What brought Marie-Antoinette to her lowly condition in her last hours of October 16, 1793? The revolution had reduced her family to the name Capet from Louis’ ancestry, stripping them of all royal and aristocratic titles. When her husband was executed in 1792, Marie-Antoinette became known by the French people as the Widow Capet, replacing the many names they had given her before, such as The Austrian Woman and Madame Déficit. She wore a simple black dress during her time in prison and, for a time, refused to take food or to exercise because of her devastation.

The trial by the revolutionary tribunal that led to her death was, in reality, a pissing contest with Francis, the Holy Roman Emperor who ruled over Austria at that time. He was Marie-Antoinette’s nephew and the National Convention was betting that she held value to them in hostage negotiations. They moved the Widow Capet to La Conciergerie, part of the Paris courthouse, to show Francis that they were serious about putting her on trial. He did not react the way they had hoped, however. Even though he was her nephew, he was unwilling to risk more for someone that he had never met in his life.

Marie-Antoinette’s trial was a joke at best since she had no time to prepare a defense as the King had for his trial. Many of the charges brought against her were untrue and exaggerated, often sounding like the libels (like tabloids) that had floated around France spreading lies for years about her. Among other charges, she was accused of incest and sexual abuse of her young son, Louis Charles, but those charges were dropped by the time the tribunal went into deliberations. It took an hour for the tribunal to reach a verdict of guilty on four counts of treason and similar charges. Executing such a hated public figure was a great way for the National Convention to gain and maintain support amongst the French people. Basically, there was no reason to keep Marie-Antoinette alive if there was no powerful figure willing to negotiate for her life. If there was no French gain for her life, she had to die. So she was thrown out to the dogs on October 16.

The night before her execution, Marie-Antoinette’s guard was arrested for showing her too much respect in leading her back to her cell from the trial. A woman tried to get her to eat and she managed to swallow a few bites of bouillon but believes there is no use in her eating if she will die in a few hours. She wrote her final letter to her sister-in-law, Madame Elisabeth (click her to read the letter and see images of it), and wrote these words into her prayer book:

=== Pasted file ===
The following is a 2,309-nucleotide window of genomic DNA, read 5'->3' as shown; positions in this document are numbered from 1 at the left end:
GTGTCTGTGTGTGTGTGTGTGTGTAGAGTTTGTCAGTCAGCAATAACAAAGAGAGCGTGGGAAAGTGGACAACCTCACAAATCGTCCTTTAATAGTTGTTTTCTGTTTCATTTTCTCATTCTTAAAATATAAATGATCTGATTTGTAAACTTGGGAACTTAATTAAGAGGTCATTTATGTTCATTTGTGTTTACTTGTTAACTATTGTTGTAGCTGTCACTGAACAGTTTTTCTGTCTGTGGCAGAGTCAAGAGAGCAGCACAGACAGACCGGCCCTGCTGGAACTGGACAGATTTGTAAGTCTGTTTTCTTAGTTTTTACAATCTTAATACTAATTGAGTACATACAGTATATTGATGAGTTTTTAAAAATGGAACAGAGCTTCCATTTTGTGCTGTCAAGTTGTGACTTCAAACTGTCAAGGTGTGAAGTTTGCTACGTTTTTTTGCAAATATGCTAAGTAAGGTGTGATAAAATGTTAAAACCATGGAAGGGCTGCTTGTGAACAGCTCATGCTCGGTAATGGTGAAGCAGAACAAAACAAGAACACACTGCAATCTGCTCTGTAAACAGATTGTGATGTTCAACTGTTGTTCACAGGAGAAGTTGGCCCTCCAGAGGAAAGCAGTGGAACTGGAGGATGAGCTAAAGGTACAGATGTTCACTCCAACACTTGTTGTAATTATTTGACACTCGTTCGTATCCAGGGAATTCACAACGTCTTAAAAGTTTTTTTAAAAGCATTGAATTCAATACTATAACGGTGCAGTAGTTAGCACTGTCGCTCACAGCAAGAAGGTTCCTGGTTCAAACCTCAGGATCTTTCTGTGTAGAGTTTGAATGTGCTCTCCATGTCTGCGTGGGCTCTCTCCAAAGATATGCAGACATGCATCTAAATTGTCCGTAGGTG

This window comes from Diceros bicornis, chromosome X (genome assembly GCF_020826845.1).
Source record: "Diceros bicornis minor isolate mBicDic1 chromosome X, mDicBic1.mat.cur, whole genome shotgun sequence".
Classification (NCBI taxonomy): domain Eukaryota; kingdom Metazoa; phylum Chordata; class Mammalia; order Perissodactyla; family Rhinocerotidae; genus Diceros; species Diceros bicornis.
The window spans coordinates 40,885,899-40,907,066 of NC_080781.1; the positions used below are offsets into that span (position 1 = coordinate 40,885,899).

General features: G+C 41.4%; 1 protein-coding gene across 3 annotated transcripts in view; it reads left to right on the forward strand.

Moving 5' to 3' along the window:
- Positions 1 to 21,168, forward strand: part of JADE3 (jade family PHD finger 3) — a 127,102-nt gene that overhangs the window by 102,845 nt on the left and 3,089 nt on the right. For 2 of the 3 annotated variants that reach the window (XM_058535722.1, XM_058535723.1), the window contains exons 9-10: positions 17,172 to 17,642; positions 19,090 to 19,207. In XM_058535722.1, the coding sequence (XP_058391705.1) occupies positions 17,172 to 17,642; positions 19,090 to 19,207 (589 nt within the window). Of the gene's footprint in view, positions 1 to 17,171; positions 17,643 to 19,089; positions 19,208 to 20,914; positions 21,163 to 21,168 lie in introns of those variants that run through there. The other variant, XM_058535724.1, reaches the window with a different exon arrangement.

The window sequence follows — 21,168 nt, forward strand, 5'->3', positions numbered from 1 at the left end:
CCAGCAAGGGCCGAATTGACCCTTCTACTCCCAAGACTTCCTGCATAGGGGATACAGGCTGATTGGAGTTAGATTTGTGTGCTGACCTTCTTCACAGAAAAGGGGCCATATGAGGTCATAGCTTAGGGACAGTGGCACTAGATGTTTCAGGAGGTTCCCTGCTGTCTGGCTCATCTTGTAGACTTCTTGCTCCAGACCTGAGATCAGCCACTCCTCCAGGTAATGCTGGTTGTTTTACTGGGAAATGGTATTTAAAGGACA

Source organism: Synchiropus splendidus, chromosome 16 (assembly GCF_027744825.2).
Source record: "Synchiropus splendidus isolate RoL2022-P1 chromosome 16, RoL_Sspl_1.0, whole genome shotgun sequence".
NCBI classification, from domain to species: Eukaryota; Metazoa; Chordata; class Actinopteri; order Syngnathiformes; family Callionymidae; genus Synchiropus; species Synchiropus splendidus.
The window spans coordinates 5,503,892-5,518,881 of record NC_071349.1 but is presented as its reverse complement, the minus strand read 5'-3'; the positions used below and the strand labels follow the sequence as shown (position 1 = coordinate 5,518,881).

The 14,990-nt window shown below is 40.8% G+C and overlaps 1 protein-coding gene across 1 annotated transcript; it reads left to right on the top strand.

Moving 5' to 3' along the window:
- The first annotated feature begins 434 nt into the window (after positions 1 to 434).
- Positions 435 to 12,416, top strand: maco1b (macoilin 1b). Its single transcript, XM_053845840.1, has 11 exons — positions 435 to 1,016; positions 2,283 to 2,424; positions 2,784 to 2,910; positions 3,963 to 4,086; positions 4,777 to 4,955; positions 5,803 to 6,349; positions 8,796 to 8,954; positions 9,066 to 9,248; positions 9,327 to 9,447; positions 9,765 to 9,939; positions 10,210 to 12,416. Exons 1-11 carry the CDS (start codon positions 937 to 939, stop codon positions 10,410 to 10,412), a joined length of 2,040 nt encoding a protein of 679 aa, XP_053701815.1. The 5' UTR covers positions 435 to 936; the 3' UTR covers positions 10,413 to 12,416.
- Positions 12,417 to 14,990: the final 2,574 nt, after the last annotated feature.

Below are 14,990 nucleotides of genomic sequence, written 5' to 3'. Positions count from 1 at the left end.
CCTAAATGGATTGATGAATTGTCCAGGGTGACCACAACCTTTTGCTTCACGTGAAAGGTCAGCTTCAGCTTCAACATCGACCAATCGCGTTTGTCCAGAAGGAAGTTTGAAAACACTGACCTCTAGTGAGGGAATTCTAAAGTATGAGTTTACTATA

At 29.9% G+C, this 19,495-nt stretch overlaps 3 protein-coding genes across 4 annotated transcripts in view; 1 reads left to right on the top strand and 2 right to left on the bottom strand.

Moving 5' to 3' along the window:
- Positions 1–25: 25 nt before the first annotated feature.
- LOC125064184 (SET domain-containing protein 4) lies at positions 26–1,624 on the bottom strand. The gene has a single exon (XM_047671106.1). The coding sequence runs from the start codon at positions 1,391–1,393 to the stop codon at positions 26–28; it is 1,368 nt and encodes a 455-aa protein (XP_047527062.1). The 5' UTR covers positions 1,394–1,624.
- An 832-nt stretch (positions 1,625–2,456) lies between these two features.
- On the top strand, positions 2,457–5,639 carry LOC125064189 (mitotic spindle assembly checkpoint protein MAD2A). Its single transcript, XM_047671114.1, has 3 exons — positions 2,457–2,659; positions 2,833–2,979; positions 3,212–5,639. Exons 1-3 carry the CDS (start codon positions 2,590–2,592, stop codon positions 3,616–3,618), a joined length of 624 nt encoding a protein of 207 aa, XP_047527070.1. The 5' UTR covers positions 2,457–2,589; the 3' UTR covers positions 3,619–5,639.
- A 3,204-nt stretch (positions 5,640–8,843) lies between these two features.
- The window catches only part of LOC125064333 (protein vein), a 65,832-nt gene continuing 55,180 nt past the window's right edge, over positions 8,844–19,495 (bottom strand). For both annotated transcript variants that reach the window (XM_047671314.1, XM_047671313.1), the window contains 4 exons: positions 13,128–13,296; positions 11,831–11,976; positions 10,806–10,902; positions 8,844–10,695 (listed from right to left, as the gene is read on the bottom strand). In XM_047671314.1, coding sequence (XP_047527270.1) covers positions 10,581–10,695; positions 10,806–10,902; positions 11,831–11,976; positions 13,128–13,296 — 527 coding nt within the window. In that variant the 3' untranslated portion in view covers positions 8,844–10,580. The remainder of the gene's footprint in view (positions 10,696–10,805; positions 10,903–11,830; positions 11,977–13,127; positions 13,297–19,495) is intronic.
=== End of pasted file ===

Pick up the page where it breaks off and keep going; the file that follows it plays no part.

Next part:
This 16th of Oct. at 4:30 in the morning
My God, have mercy on me!
My eyes have no more tears
to weep for you my poor
children; farewell, farewell!

Marie Antoinette

They told the former queen that she would not be allowed to wear her mourning gown to her execution. The fear was that she would gain pity and support from the crowds if they saw her as an aging, ill widow, no longer a threat to the French people. Instead, she dressed in her only other gown, a thin white cotton house dress, with a black petticoat and a white cap with black trim. Her hair was cut off in order to expose her neck fully for the guillotine blade. She was taken to the Place de la Révolution and arrived at noon. The entire time, she remained cool, steadfast and calm as the Parisian public hurled insults at her from every direction. As she climbs the platform to the guillotine with her hands bound behind her back, she accidentally steps on the executioner’s foot and tells him, “Pardon me, sir. I meant not to do it.” Those were the last words of the most famous Queen in French history. The blade fell at 12:15 pm.

This figure on the right is a very accurate depiction of the way Marie-Antoinette looked on the morning of her execution. It is believed that she suffered from uterine tumors at the end of her life, almost at age thirty-eight, and the condition had been causing hemorrhaging for some time. I’ve also heard it said that she was suffering from tuberculosis as well but I haven’t seen any evidence to that effect.

This picture on the left is the actual blade from the guillotine that ended her life. The executioner’s name was Henri Sanson and he kept the blade after he committed the unnecessary murder.

For me, Marie-Antoinette’s murder in the French Revolution is a symbol of the thousands of murders, bodily manipulations and grisly spectacles and parades of heads on pikes through the city of Paris. She represents all of the names and faces lost to history, like mine, after I was murdered by the same means for no other reason than looking for scapegoats. She was not a criminal any more than I was or anyone else was either. It is an accepted belief that the world can only change through blood and fire, but when you live it, breathe it, witness it and die by it, and carry those memories into future lifetimes, a blinding light shines on the absurdity and waste of it all. I pray no one else has to die the way we did.